For and against: Should Nottingham University give back its tobacco money?ForAgainstBMJ 2001; 322 doi: https://doi.org/10.1136/bmj.322.7294.1118 (Published 05 May 2001) Cite this as: BMJ 2001;322:1118
For and against: Should Nottingham University give back its tobacco money?
Richard Smith, editor of the BMJ, is professor of medical journalism at Nottingham University, which has taken £3.8m from British American Tobacco to fund an international centre for the study of corporate responsibility. He argues that the university should return the money. The university's vice chancellor, Sir Colin Campbell, argues the opposite. Readers are asked to vote on bmj.com whether the university should return the money and whether Smith should resign if it doesn't.
Read Smith's arguments for returning the money
Read Campbell's arguments against returning the money
View the results of the voting
Comment on the debate
Read what other people have had to say about it
- Richard Smith (firstname.lastname@example.org), editor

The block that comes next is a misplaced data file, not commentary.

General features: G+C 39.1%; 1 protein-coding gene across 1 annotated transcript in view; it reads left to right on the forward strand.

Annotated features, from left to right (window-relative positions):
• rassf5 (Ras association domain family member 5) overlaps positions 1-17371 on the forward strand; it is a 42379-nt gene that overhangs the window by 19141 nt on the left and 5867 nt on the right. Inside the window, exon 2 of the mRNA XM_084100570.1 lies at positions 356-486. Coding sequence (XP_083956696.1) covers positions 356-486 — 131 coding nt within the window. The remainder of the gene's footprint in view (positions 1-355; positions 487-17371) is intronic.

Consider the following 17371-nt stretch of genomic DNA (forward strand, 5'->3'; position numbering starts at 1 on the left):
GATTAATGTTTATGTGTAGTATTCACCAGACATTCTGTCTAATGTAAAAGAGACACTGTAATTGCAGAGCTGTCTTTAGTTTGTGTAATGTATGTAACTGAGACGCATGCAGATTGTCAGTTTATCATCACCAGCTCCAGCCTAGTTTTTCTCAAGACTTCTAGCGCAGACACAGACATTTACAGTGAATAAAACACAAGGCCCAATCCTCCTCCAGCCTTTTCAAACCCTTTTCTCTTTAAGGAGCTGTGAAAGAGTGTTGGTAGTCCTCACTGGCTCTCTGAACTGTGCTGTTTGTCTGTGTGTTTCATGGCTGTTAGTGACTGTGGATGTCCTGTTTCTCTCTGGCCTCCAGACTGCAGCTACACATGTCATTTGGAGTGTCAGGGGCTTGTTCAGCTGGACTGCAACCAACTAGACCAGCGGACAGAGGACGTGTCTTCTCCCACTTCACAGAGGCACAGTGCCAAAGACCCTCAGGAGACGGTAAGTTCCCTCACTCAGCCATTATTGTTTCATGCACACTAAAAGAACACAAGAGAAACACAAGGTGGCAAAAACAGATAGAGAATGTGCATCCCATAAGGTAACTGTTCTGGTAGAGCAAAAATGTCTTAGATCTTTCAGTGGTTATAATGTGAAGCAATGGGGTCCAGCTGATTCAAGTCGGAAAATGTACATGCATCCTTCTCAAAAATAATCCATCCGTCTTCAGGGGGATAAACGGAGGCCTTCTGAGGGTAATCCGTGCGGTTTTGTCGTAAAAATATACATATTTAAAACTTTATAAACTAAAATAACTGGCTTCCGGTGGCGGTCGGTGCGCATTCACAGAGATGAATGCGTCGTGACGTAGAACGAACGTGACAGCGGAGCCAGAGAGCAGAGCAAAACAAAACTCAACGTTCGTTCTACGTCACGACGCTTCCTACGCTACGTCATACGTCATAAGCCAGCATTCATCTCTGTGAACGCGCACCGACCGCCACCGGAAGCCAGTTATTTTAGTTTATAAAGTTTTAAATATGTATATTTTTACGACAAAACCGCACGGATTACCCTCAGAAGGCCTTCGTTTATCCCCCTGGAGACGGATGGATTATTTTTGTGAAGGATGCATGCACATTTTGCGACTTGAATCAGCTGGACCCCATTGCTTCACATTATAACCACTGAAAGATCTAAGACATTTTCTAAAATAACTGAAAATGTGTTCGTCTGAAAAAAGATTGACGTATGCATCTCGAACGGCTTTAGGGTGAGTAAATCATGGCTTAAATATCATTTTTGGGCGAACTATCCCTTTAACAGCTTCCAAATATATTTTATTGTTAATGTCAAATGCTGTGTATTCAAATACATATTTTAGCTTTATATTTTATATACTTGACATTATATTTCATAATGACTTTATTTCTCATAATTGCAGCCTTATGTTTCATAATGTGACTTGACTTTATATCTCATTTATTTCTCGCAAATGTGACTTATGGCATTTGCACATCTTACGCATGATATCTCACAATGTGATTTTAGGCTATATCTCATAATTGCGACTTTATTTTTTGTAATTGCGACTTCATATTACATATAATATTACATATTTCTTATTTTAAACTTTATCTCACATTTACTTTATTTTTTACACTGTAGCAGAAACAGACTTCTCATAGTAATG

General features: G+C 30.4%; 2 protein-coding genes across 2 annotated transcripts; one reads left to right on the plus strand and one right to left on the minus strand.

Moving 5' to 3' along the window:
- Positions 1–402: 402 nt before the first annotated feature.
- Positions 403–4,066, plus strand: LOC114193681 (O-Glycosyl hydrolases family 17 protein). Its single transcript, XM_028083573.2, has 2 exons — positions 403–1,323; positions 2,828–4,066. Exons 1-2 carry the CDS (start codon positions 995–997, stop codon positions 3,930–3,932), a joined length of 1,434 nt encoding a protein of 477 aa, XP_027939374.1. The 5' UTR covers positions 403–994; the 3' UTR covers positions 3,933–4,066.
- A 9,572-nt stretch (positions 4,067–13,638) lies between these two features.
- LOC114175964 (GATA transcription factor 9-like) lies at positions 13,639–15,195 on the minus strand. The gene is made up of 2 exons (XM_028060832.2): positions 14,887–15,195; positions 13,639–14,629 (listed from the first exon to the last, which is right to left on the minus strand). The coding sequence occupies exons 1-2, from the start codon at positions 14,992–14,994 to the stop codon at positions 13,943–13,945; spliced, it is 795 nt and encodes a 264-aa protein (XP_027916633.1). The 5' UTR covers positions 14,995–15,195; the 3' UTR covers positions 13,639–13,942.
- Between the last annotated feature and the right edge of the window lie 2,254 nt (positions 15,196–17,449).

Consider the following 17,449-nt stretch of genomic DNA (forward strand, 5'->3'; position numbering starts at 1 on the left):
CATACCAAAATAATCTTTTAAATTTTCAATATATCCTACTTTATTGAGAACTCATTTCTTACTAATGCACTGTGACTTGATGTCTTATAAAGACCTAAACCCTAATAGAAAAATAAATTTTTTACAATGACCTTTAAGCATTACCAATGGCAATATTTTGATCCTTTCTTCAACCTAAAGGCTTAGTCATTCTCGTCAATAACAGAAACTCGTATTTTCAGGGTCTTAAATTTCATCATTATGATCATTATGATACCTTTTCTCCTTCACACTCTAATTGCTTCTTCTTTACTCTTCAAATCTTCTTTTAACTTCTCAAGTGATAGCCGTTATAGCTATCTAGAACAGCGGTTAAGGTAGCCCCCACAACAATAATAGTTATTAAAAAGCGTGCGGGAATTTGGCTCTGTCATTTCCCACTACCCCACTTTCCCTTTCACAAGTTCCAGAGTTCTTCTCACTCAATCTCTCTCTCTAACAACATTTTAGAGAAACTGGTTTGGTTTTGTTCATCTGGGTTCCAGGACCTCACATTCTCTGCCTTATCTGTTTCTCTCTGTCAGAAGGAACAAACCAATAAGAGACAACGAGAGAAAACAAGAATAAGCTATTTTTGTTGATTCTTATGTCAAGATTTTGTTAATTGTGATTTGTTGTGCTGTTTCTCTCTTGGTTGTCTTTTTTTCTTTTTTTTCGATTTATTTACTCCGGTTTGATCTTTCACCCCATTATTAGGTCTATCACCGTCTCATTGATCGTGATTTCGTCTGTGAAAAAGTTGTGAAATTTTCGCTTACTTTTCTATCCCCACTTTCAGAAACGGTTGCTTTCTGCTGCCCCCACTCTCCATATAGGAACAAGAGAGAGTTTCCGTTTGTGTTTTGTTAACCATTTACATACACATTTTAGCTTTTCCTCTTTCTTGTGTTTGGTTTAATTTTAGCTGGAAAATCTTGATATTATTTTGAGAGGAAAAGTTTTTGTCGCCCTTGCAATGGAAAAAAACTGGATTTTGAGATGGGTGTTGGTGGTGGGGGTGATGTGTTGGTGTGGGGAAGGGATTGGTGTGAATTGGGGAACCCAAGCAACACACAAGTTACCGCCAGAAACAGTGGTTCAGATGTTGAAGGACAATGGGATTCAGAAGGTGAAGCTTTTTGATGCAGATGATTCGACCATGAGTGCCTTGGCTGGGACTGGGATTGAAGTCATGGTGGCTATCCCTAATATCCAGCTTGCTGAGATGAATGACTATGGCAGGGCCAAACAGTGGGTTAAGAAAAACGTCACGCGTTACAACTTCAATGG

- BMJ BMA House, London WC1H 9JR
- University of Nottingham, Nottingham NG7 2RD
By taking money from the tobacco industry, the University of Nottingham debases itself. It offers the industry—at a cheap price—a respectability it doesn't deserve. Using the money to support an international centre for the study of corporate responsibility is especially unfortunate because the industry has repeatedly behaved irresponsibly. Whatever the internal justification for taking the money, the name of Nottingham University is besmirched.
The question of where “to draw the line” in relation to the tobacco industry arises constantly. Some people think that any contact with the industry is wrong, but the BMJ has not adopted this policy. Thus we publish research funded by the industry, arguing that we would distort the scientific record by refusing to publish. The BMJ has also carried an advertisement from a tobacco company looking for an occupational physician. Our logic was that employees of a tobacco company deserve the best physician they can get; and in Britain you find the best possible doctor by advertising in the BMJ. We have been criticised for both these actions.
So my reaction to Nottingham University taking this money is not a kneejerk response. The university has, I …
Log in using your username and password
Log in through your institution
Register for a free trial to thebmj.com to receive unlimited access to all content on thebmj.com for 14 days.
Sign up for a free trial